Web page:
W3C home > Mailing lists > Public > ietf-http-wg-old@w3.org > September to December 1995

Re: 'PUT' transaction reconsidered (was Re: two-phase send concerns )

From: Roger Gonzalez <rg@caffeine.server.net>
Date: Thu, 28 Dec 1995 17:09:39 -0500
Message-Id: <199512282209.RAA09772@caffeine.server.net>
To: mogul@pa.dec.com
Cc: http-wg%cuckoo.hpl.hp.com@hplb.hpl.hp.com

>>>>> Jeffrey Mogul writes:

Jeff> But I still assert that the optimistic approach is "better" 
Jeff> (perhaps not "best") if one believes that, most of the time,
Jeff> RTTs do matter and servers will not reject PUT-like methods.

While I agree with you overall, I don't buy this.  The first PUT
in any session will almost -always- be rejected.  Here's my reasoning:

1) Most servers that provide PUT are not going to allow arbitrary
   uploading; the target is going to be an "approved" location.

2) The only current mechanism in the protocol for passing information
   that can be used to determine approval is the Authorization header.

3) Clients cannot send the Authorization header unprompted, because
   this would be a big security issue.  (Evil servers would just save
   the auth info and look at the referer.)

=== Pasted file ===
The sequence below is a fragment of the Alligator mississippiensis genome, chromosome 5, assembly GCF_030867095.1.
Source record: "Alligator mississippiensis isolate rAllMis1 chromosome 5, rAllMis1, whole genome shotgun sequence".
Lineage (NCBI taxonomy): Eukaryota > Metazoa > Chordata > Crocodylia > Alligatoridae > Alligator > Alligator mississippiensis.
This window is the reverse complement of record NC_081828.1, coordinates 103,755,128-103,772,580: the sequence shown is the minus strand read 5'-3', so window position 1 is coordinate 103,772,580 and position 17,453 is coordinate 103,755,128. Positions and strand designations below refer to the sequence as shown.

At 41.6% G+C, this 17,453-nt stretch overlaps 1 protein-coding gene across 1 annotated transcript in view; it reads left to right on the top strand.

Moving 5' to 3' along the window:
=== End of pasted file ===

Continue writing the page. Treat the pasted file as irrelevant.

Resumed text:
4) Therefore, the first upload in any session will usually be returned
   a 401.

While I would prefer to leave the choice to the client software (based
on size heuristics or whatever), this may not be adequate.

Consider the following scenario:

A server has a portion of its document space that requires encrypted
access.  All requests for documents under this tree are redirected to
the "https" version of the server listening on a different port.  The
client wants to upload data to this space, and is chatting with the
server on the unencrypted port.  When it tries to upload a small file
to this area, the server returns a 301.  Unfortunately, a Bad Guy was
snooping the wire, and captured the rejected data.  Since one of the
philosophies of the protocol is that the client shouldn't need to know
about the type of resource it refers to, there is no way that the
client would know -not- to upload to this URL.  The only way around
this would be to -require- a 2-phase.  I'm not thrilled about this.

Lets just nail it down soon; I'd prefer -any- definition to one
that changes every month or so.  :-)

-Roger

Roger Gonzalez                    NetCentric Corporation
rg@server.net                     56 Rogers Street
home   (617) 646-0028             Cambridge, MA 02142
mobile (617) 755-0635             work (617) 868-8600



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Received on Thursday, 28 December 1995 14:13:17 EST

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